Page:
Lyrical lament on the joy and pain of love

Amanda Ryan and Mark Hesketh in York Theatre Royal's production of Betrayal. Picture: Anthony Robling
Amanda Ryan and Mark Hesketh in York Theatre Royal's production of Betrayal. Picture: Anthony Robling
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In one of his most personal works, Pinter created one of the great plays of the last century. Nick Ahad reports on a new production of Betrayal.

As we’re discussing the legacy of Harold Pinter, I pause while interviewing Juliet Forster and note that the playwright really was a genius.

“I know, he really is, isn’t he? In fact, I’ve written that in my notes for the programme,” says Forster, the associate director of York Theatre Royal.

A couple of days later, at York, I look in the programme and true to her word, Forster has not only declared Pinter’s genius in the programme, it is the first sentence in her notes: “Pinter is a genius. He just is,” she writes.

It’s a word bandied around all too easily, but it feels easy to attach to this playwright who appeared to have the ability to examine human beings with the detachment of an automaton, yet reveal the human soul like he was a great poet.

Even without The Birthday Party, The Dumb Waiter, The Caretaker, even if his only contribution had been Betrayal, those qualities we would still attribute to him.

“It is an astonishingly good play,” says Forster, bringing Betrayal to the stage at York this month.

“To direct the piece has been absolutely stimulating, exciting, interesting, eternally intriguing.”

Betrayal is Pinter’s most personal work. It tells the story of Jerry, his best friend Robert and Emma, Robert’s wife with whom Jerry has a nine-year-affair. It is based on the affair Pinter had with TV presenter Joan Bakewell in the Sixties.

The affair lasted six years and Pinter felt – that word again – betrayed, when he found out that Michael Bakewell, Joan’s husband, had known about the affair for two years.

The genius of the piece is in a bold theatrical device which would have been astoundingly groundbreaking at its premiere in 1978. Time in Betrayal is malleable. While the play tells the story of an affair, it does so backwards and jumps through wormholes in time, using the future to shine a sometimes grotesque light on the past. It might not be quite so surprising now, but Pinter did this four decades ago.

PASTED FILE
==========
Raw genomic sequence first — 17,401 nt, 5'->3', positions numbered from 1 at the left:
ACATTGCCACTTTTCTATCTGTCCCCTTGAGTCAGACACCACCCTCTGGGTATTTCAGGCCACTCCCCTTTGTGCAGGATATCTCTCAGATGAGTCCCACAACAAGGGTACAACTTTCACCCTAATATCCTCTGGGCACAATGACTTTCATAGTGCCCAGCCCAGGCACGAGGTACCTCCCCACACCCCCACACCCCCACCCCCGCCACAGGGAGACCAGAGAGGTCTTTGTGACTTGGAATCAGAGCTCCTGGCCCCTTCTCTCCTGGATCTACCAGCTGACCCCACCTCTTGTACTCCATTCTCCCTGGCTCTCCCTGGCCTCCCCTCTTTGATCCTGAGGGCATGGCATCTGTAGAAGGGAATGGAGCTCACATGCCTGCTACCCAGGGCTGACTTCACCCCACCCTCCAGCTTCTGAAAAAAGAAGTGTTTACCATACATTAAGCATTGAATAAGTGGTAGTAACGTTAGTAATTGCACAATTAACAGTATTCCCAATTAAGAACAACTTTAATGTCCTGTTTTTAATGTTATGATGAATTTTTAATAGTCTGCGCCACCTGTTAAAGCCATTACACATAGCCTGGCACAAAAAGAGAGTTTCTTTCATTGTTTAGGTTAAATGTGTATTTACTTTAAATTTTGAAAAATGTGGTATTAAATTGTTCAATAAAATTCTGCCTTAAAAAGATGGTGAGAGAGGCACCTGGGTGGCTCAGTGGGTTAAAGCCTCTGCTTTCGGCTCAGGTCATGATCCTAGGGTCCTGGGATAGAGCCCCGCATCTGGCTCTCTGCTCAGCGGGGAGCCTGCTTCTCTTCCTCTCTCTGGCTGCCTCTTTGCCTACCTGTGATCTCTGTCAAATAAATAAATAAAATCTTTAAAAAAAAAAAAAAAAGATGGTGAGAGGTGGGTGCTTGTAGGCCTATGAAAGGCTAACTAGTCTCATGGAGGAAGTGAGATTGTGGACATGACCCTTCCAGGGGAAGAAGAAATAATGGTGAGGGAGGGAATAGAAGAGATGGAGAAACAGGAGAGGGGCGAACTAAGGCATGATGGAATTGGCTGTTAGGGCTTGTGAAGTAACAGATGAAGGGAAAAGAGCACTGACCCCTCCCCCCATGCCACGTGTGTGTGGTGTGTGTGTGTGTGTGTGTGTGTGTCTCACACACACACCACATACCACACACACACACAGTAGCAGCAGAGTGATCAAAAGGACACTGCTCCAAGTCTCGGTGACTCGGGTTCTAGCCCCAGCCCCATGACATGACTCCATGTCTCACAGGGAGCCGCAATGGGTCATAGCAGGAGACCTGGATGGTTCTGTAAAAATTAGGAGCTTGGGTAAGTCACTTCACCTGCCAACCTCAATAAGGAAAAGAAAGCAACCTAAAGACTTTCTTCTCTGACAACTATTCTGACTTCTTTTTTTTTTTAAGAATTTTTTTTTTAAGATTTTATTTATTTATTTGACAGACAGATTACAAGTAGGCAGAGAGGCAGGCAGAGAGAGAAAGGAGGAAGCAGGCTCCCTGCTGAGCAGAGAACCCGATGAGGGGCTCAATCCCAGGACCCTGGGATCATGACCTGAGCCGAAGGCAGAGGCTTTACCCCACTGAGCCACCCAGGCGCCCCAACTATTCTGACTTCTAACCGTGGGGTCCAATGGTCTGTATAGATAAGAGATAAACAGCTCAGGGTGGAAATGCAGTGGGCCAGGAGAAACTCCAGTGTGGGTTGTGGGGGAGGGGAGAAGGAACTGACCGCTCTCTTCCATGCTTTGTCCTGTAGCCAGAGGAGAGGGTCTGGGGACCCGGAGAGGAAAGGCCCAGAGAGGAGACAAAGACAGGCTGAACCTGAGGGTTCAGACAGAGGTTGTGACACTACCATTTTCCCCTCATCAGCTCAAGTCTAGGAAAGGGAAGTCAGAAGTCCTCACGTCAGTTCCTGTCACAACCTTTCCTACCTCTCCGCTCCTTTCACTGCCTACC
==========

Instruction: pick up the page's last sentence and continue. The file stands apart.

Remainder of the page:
“It’s such an amazing piece that you don’t really need to impose any interpretation on to it,” says Forster.

“You can just play the text. You do find yourself constantly making choices about what the truth of the text is – or at least the truth 
for that specific character – but you don’t need to impose any interpretation,” says Forster.

Given that this play is lauded as one of the greatest by one of the greatest writers of the last century, how does a director approach it?

Forster, who programmes the theatre at York alongside artistic director Damian Cruden, says the play was one she had on her ‘to do list’, but is it terrifying to go into a room with a play of such stature?

“It could be intimidating, but ultimately, you have to remember that it is just a text and you have to treat it like that. You have to approach it and bring your imagination to it and then it’s about working through the text and making the choices. The thing about this play is that it is so brilliantly written that at any point you can make any number of choices.

“The characters can play something in so many different ways because the play is so ambiguous – and yet, we see where the story is heading.”

It is fascinating to watch a car crash in reverse. What’s intriguing is that Pinter shows us his hand at the very beginning.

By showing us these two damaged souls at the end of their affair and then playing out their relationship in reverse, he has revealed how the magic trick is done, yet somehow, watching him perform the trick is still compelling.

“For me it is hugely a play about masks. It is such a perfectly structured piece of work that the characters are able to slowly reveal pieces of themselves and the audience learns more about them as they go along.”

Full of the characteristic Pinter Pauses, the play is also astounding in its sparsity. There isn’t a wasted line, breath or pause in the whole piece.

What this appears to achieve is to leave the audience to fill in the blanks between the words.

“One of the fascinating things I have found has been to listen to the audiences talk about what their opinion is of the relationships and people have totally different takes on the play,” says Forster.

“I think that diversity of opinion shows why it’s such a brilliant play – two people can watch this play and get entirely different things from it – it really is that open to interpretation.”